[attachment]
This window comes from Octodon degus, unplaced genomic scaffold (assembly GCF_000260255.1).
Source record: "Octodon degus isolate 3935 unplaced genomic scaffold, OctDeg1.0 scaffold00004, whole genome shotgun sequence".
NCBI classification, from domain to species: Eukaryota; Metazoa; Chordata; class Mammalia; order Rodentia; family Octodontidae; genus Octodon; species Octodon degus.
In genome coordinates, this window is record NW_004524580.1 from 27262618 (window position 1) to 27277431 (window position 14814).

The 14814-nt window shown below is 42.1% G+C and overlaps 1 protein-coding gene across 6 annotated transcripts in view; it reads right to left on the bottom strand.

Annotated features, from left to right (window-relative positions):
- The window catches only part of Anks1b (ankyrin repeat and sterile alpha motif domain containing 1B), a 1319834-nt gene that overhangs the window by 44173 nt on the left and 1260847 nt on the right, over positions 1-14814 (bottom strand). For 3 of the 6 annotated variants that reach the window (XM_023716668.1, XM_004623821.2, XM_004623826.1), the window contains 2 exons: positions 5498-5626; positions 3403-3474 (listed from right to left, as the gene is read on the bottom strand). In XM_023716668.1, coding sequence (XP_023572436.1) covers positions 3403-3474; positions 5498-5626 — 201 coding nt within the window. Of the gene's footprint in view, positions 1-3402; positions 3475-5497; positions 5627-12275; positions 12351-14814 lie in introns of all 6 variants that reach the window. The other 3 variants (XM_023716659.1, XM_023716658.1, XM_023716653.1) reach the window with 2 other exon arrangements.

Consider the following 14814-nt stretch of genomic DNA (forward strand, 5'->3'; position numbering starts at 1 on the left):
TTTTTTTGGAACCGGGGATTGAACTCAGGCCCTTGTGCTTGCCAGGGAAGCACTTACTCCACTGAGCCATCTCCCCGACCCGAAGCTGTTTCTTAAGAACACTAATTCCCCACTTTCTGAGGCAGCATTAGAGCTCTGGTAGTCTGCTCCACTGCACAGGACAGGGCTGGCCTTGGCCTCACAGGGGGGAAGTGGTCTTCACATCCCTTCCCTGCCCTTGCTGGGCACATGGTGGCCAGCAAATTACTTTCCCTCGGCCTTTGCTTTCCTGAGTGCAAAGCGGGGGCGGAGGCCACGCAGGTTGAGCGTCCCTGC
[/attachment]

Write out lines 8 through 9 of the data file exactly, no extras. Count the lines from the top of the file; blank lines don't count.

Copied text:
Consider the following 14814-nt stretch of genomic DNA (forward strand, 5'->3'; position numbering starts at 1 on the left):
TTTTTTTGGAACCGGGGATTGAACTCAGGCCCTTGTGCTTGCCAGGGAAGCACTTACTCCACTGAGCCATCTCCCCGACCCGAAGCTGTTTCTTAAGAACACTAATTCCCCACTTTCTGAGGCAGCATTAGAGCTCTGGTAGTCTGCTCCACTGCACAGGACAGGGCTGGCCTTGGCCTCACAGGGGGGAAGTGGTCTTCACATCCCTTCCCTGCCCTTGCTGGGCACATGGTGGCCAGCAAATTACTTTCCCTCGGCCTTTGCTTTCCTGAGTGCAAAGCGGGGGCGGAGGCCACGCAGGTTGAGCGTCCCTGC